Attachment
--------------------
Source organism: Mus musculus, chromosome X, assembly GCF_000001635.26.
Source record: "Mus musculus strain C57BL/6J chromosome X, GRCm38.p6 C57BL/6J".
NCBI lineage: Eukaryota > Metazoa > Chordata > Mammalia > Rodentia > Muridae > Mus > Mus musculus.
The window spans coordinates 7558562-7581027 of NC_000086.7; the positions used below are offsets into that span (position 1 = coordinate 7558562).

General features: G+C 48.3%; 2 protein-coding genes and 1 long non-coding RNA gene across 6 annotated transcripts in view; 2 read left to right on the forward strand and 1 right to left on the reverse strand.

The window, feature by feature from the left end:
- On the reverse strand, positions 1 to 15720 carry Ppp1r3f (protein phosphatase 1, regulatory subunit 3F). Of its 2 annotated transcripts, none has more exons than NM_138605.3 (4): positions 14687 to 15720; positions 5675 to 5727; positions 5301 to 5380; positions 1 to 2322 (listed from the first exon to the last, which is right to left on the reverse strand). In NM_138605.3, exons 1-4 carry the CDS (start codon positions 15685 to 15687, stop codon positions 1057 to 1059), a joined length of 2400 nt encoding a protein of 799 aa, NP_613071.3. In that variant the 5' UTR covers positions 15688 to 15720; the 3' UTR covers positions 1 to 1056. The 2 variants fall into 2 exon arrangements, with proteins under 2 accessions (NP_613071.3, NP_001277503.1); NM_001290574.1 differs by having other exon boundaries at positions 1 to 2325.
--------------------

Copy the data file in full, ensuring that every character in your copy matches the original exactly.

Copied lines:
Source organism: Mus musculus, chromosome X, assembly GCF_000001635.26.
Source record: "Mus musculus strain C57BL/6J chromosome X, GRCm38.p6 C57BL/6J".
NCBI lineage: Eukaryota > Metazoa > Chordata > Mammalia > Rodentia > Muridae > Mus > Mus musculus.
The window spans coordinates 7558562-7581027 of NC_000086.7; the positions used below are offsets into that span (position 1 = coordinate 7558562).

General features: G+C 48.3%; 2 protein-coding genes and 1 long non-coding RNA gene across 6 annotated transcripts in view; 2 read left to right on the forward strand and 1 right to left on the reverse strand.

The window, feature by feature from the left end:
- On the reverse strand, positions 1 to 15720 carry Ppp1r3f (protein phosphatase 1, regulatory subunit 3F). Of its 2 annotated transcripts, none has more exons than NM_138605.3 (4): positions 14687 to 15720; positions 5675 to 5727; positions 5301 to 5380; positions 1 to 2322 (listed from the first exon to the last, which is right to left on the reverse strand). In NM_138605.3, exons 1-4 carry the CDS (start codon positions 15685 to 15687, stop codon positions 1057 to 1059), a joined length of 2400 nt encoding a protein of 799 aa, NP_613071.3. In that variant the 5' UTR covers positions 15688 to 15720; the 3' UTR covers positions 1 to 1056. The 2 variants fall into 2 exon arrangements, with proteins under 2 accessions (NP_613071.3, NP_001277503.1); NM_001290574.1 differs by having other exon boundaries at positions 1 to 2325.